“Teachers” made its triumphant Season 2 return Tuesday (Jan. 17) on TV Land, ringing in a new school year with a musical number and its patented hilarious, satirical look at the jobs and lives of six public school teachers in Illinois. While we’re just about dead from waiting for a release date on “Playing House” Season 3, “Teachers” remains a strong contender to fill that void.
From the minds of “The Katydids,” a Chicago improv group comprised entirely of women whose names are all some form of “Kate,” “Teachers” chronicles six very different women: Friends, frenemies and colleagues at Fillmore Elementary School. If you haven’t watched it yet, it’s time to add it to your DVR.
One could easily jump in on Season 2 without having seen Season 1, but if you have a few hours, all 10 episodes from the first season are on TV Land’s website and they’re definitely worth the watch. But if you want to skip right to what’s airing now, here’s a quick primer:
The six teachers are Deb Adler (Kathryn Renee Thomas), a kind of punk rock teacher still carrying a lot of baggage from being bullied during her own school years; Mary Louise Bennigan (Katie O’Brien), a conservative Christian who is definitely the least jaded of the bunch; Cecilia Cannon (Caitlin Barlow), a liberal pseudo-hippie who gets put in charge of art in Season 2; AJ Feldman (Cate Freedman), one of the least involved teachers, curriculum-wise, but one of the most involved in caring about her students (in her own screwed-up way); Chelsea Snap (Katy Colloton), the party girl who is desperate to keep extending her 20s; and Caroline Watson (Kate Lambert), who wants nothing more than to find a man and be able to quit her job.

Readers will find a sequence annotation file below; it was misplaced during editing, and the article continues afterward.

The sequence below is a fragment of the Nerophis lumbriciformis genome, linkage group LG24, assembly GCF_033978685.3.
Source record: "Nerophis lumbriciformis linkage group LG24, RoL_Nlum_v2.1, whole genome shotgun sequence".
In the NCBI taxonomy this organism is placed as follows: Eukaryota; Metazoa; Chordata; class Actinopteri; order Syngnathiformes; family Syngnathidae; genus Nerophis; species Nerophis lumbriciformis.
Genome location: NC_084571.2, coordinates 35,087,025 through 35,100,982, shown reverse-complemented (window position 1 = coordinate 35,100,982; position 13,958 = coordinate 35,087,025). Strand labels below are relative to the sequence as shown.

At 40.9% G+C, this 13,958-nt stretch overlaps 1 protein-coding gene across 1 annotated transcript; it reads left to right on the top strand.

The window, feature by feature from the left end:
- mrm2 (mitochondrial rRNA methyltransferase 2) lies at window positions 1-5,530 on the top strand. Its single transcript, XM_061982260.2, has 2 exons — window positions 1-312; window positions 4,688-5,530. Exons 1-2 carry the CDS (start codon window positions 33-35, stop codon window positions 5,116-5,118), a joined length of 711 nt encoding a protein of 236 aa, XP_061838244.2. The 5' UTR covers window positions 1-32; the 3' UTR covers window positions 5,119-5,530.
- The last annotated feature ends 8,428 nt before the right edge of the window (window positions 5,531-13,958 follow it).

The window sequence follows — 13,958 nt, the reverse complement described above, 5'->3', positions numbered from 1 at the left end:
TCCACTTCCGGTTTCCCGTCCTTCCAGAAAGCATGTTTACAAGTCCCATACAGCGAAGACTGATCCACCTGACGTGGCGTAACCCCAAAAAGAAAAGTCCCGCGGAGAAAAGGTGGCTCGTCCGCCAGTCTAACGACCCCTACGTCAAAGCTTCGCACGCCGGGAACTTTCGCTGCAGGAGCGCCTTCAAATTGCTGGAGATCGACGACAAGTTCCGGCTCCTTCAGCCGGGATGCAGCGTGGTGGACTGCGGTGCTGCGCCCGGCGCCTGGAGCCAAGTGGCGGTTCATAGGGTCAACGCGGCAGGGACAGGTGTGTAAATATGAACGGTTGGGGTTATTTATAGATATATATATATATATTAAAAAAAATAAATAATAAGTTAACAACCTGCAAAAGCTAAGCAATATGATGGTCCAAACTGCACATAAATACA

Season 2 hasn’t lost a step from the Season 1 shenanigans, upping the game with a “Women Empowering Women” workshop led by perhaps the two least qualified of the six teachers to lead such a seminar — and an unrecognizable Haley Joel Osment as Deb’s wannabe rockstar boyfriend.
The show is simultaneously absurd and also a sharp commentary on what it’s really like in the public school trenches — anyone who has worked in education will find the show especially funny — no surprise, considering one of the Katydids, Barlow, actually worked as a public school teacher for a number of years while doing the improv thing on the side for fun.
“I was very into being a teacher… I taught fourth grade during the day. And then at night I would do improv shows, and write stuff with The Katydids,” Barlow told the TCA winter press tour before the series debuted in 2016. “There’s so much untapped comedy gold in teaching. So I mean, did I work with people like Ms. Snap? Absolutely. When their students were doing independent work, they would be on Tinder trolling for their next date or stuff like that.”
“Teachers” airs Tuesdays at 10 p.m. ET/PT on TV Land.